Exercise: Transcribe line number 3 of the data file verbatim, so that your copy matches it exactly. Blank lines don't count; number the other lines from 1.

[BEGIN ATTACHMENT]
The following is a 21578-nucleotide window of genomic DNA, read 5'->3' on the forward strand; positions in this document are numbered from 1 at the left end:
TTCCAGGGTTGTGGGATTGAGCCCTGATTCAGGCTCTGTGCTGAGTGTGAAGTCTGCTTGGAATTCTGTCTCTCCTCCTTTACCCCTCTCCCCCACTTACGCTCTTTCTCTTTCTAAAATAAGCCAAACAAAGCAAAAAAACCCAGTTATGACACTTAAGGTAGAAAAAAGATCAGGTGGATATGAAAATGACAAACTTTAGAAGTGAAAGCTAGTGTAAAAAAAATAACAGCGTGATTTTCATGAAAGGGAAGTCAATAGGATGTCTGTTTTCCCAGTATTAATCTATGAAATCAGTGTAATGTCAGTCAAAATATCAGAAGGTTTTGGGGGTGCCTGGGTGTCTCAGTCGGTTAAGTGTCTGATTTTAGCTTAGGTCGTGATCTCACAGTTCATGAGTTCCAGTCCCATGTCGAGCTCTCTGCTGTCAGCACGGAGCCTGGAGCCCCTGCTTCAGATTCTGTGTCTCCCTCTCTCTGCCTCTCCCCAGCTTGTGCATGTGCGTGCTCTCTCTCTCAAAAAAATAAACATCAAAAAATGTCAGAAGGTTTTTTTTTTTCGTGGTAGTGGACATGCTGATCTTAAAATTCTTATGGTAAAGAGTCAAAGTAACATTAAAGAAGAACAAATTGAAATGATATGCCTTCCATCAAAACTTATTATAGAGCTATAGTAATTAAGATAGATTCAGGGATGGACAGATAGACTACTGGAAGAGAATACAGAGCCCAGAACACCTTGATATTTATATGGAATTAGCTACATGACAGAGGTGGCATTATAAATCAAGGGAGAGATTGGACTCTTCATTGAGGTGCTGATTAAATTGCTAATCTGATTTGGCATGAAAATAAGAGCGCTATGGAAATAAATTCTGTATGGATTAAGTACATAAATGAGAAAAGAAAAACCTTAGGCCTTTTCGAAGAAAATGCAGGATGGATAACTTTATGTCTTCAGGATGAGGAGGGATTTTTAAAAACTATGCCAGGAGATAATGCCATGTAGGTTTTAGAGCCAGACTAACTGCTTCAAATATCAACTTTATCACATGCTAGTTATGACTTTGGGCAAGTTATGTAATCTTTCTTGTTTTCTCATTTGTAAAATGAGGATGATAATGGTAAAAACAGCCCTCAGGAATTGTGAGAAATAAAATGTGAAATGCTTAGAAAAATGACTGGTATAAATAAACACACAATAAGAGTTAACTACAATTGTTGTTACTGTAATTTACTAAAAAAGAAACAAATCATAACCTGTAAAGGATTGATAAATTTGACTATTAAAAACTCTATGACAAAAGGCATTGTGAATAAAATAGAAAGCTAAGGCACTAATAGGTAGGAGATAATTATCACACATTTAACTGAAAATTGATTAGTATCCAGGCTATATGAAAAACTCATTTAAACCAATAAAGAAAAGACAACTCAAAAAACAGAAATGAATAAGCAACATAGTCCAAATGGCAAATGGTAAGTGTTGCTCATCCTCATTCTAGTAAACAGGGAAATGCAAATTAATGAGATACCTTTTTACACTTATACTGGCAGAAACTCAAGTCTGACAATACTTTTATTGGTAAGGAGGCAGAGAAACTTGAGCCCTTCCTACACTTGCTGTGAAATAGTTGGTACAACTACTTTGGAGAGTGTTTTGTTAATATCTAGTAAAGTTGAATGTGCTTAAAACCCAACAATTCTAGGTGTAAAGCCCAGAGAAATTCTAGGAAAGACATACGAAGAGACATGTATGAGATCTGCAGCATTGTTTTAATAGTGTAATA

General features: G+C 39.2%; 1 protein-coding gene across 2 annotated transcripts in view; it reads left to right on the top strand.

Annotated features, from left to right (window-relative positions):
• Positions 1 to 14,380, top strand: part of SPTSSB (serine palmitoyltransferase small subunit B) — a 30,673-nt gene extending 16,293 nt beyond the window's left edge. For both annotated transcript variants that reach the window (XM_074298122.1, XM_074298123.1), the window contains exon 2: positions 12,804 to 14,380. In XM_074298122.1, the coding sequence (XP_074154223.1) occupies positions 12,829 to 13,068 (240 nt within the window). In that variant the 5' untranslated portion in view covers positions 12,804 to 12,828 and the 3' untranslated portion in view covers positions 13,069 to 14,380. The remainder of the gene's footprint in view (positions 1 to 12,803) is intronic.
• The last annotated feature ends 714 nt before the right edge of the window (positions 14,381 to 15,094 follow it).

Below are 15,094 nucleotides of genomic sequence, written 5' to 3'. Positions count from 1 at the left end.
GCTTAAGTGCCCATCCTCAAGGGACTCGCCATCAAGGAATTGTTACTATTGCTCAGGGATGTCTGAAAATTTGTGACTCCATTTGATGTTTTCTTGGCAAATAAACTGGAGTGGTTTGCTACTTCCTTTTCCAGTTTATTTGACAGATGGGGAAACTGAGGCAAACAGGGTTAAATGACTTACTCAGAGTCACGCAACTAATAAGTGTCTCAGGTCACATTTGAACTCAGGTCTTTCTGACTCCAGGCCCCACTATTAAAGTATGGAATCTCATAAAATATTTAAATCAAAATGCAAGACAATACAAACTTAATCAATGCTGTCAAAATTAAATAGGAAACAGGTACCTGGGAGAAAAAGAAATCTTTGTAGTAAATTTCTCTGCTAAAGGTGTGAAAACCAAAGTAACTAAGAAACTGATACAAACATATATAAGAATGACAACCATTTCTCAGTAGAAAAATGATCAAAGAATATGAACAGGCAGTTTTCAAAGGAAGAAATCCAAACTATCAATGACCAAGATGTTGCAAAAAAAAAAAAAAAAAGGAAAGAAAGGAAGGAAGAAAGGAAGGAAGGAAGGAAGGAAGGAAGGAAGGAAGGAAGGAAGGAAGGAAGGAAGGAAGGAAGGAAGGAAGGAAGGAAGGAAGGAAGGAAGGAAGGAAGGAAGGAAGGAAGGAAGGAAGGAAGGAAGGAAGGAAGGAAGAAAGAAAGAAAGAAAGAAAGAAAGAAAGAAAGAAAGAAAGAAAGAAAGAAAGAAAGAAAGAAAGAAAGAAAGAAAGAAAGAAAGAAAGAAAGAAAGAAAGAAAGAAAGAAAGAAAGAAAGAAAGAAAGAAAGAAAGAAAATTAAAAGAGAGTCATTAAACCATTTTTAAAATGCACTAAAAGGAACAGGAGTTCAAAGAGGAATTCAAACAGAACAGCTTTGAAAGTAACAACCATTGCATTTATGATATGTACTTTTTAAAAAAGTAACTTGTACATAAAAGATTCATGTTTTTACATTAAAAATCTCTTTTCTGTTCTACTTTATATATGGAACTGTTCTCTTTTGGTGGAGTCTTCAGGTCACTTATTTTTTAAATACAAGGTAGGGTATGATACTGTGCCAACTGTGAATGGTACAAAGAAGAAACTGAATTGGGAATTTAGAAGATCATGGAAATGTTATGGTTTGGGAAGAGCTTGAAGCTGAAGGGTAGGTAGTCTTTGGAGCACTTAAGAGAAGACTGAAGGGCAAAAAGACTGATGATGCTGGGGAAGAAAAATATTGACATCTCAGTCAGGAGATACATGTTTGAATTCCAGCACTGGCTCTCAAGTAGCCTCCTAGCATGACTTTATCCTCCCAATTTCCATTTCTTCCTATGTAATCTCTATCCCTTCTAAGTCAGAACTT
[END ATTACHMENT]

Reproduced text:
General features: G+C 39.2%; 1 protein-coding gene across 2 annotated transcripts in view; it reads left to right on the top strand.